IGC censors Al Arabiya

The US occupation authority continues moving ahead with the peculiar form of "democracy" being planned for Iraq. Today's exercise concerns "freedom of the press":
The U.S.-appointed government raided the offices of Al-Arabiya television on Monday, banned its broadcasts from Iraq and threatened to imprison its journalists.

"We have issued a warning to Al-Arabiya and we will sue," said Jalal Talabani, the current council president. "Al-Arabiya incites murder because it's calling for killings through the voice of Saddam Hussein."
The move comes 3 days after Rumsfeld launched yet another tirade against Al Arabiya and Al Jazeera:
"At the present time, two of the most popular stations, Al-Arabiya and Al-Jazeera, are violently anti-coalition and were pro-Saddam Hussein, in the case of Al-Jazeera, in such an obvious way," Rumsfeld said at a town hall meeting with Pentagon workers. "It will take some time to persuade people to watch alternative programming."
"Persuade people" in this case being understood as "give people no other choice".

During Rumsfeld's "town hall" meeting, one of the US finest "soldier-journalists" stated that the US was working on setting up its own Arabic-language propaganda outlet:
The American-led Coalition Provisional Authority in Iraq is working hard to get its own satellite station broadcasting, said Gen. Richard Myers, chairman of the Joint Chiefs of Staff.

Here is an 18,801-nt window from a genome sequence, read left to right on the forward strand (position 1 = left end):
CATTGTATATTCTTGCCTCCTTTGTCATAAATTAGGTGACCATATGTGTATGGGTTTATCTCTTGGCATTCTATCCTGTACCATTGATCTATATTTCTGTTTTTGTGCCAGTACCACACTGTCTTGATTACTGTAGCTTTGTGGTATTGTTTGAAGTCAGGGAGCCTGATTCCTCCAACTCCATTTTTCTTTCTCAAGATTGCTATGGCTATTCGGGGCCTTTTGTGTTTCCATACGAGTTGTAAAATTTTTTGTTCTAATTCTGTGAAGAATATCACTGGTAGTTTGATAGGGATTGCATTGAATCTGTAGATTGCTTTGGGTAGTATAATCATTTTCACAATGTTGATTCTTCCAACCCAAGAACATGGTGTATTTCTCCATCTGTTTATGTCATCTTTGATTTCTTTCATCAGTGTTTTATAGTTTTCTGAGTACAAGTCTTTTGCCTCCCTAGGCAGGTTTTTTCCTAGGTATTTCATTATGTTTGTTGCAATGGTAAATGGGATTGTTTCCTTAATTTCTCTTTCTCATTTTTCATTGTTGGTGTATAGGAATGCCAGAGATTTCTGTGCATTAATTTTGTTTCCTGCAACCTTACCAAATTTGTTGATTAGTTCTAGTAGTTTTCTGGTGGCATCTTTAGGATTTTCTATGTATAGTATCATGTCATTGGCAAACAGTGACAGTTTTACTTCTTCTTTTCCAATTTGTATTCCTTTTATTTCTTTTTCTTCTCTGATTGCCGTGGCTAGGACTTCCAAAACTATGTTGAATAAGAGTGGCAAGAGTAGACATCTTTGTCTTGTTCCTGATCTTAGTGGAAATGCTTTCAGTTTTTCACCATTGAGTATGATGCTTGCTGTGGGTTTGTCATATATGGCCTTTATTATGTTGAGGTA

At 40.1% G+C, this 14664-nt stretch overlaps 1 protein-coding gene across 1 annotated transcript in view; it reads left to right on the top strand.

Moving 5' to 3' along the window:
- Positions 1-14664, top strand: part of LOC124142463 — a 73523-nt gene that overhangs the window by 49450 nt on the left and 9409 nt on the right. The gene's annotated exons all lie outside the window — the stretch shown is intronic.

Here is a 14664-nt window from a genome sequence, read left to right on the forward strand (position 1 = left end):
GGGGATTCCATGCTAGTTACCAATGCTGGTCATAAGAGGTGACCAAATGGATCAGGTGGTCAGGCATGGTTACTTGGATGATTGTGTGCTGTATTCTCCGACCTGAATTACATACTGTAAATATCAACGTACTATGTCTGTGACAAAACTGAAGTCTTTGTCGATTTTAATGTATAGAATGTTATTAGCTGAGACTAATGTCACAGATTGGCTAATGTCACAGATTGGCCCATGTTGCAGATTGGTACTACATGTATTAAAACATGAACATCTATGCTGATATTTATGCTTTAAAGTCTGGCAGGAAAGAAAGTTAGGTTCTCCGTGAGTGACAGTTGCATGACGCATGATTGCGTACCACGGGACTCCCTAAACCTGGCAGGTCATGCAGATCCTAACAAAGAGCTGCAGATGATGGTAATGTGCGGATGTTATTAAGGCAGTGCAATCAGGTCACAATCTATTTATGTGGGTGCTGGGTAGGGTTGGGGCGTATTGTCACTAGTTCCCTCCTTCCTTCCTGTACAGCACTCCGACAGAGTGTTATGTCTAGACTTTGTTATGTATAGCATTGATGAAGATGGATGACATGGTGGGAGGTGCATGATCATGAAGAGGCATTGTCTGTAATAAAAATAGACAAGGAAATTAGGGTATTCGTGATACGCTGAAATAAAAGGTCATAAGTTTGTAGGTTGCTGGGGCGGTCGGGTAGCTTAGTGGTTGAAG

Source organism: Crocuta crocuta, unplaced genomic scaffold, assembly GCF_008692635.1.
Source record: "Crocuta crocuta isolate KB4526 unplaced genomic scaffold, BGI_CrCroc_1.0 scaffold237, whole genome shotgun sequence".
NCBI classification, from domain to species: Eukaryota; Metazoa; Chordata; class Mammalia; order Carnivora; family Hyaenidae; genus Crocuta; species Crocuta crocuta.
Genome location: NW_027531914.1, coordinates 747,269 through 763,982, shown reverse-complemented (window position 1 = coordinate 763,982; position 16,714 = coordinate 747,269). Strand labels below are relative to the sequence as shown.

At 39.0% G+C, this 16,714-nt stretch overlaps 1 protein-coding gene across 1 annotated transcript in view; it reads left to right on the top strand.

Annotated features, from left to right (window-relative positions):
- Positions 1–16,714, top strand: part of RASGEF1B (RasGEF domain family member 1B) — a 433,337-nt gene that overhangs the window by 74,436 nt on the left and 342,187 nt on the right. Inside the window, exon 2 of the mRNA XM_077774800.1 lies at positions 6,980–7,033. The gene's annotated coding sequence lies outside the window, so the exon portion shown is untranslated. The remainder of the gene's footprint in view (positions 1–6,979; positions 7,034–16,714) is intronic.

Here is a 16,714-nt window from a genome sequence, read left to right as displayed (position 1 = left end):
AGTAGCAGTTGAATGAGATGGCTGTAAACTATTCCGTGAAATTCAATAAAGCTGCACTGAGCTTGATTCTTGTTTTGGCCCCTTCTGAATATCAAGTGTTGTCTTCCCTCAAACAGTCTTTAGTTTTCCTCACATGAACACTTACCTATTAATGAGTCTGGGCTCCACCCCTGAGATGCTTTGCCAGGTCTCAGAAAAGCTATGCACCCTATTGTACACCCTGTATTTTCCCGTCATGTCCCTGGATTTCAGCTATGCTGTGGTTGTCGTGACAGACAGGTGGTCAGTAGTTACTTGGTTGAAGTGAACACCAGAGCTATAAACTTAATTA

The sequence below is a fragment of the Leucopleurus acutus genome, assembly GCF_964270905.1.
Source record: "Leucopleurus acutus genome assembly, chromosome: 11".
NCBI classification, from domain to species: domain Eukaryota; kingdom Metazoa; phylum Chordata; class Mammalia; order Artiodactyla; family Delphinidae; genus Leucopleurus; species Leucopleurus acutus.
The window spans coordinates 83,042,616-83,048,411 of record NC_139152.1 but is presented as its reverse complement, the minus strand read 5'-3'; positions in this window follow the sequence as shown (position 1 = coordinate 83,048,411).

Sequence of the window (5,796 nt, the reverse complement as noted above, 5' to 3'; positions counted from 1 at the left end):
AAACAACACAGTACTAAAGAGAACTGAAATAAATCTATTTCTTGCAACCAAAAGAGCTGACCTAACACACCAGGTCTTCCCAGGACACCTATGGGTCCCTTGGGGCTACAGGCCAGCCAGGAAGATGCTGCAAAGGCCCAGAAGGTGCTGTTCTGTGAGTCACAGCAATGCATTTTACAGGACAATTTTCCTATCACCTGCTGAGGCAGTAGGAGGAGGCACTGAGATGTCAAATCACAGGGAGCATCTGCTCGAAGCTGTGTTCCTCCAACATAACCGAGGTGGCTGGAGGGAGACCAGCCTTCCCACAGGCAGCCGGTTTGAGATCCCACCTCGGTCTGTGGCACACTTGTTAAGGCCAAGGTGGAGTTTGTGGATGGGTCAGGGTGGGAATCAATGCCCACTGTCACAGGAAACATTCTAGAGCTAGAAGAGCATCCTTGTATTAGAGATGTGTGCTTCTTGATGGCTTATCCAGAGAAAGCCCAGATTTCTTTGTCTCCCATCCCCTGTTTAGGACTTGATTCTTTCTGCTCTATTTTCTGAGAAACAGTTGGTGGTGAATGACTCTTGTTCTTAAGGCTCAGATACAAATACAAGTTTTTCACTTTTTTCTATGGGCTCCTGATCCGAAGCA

Myers said the new station was trying to develop "quality programming that we hope will attract Iraqis' attention to what's going on in their country and take their attention away from Al-Jazeera and Al-Arabiya."
Fisky gives us an idea of what this "quality programming" will entail:
Things are no better in the American-run television and radio stations in Baghdad. The 357 journalists working from the Bremer palace grounds have twice gone on strike for more pay and have complained of censorship. According to one of the reporters, they were told by John Sandrock - head of the private American company SAIC, which runs the television station - that "either you accept what we offer or you resign; there are plenty of candidates for your jobs."

When a bomb blew up in part of a mosque in Fallujah last month, for example - killing at least three men - local residents claimed the building had been hit by a rocket from an American jet. The Americans denied this. But no mention of the incident was made on the American-controlled media in Baghdad. Asked for an explanation, newsreader Fadl Hatta Al-Timini replied: "I don't know the answer to that - I'm here to read the news that's brought to me from the Convention Palace (the American headquarters that also houses the station's offices), that's all."
Quality, indeed.

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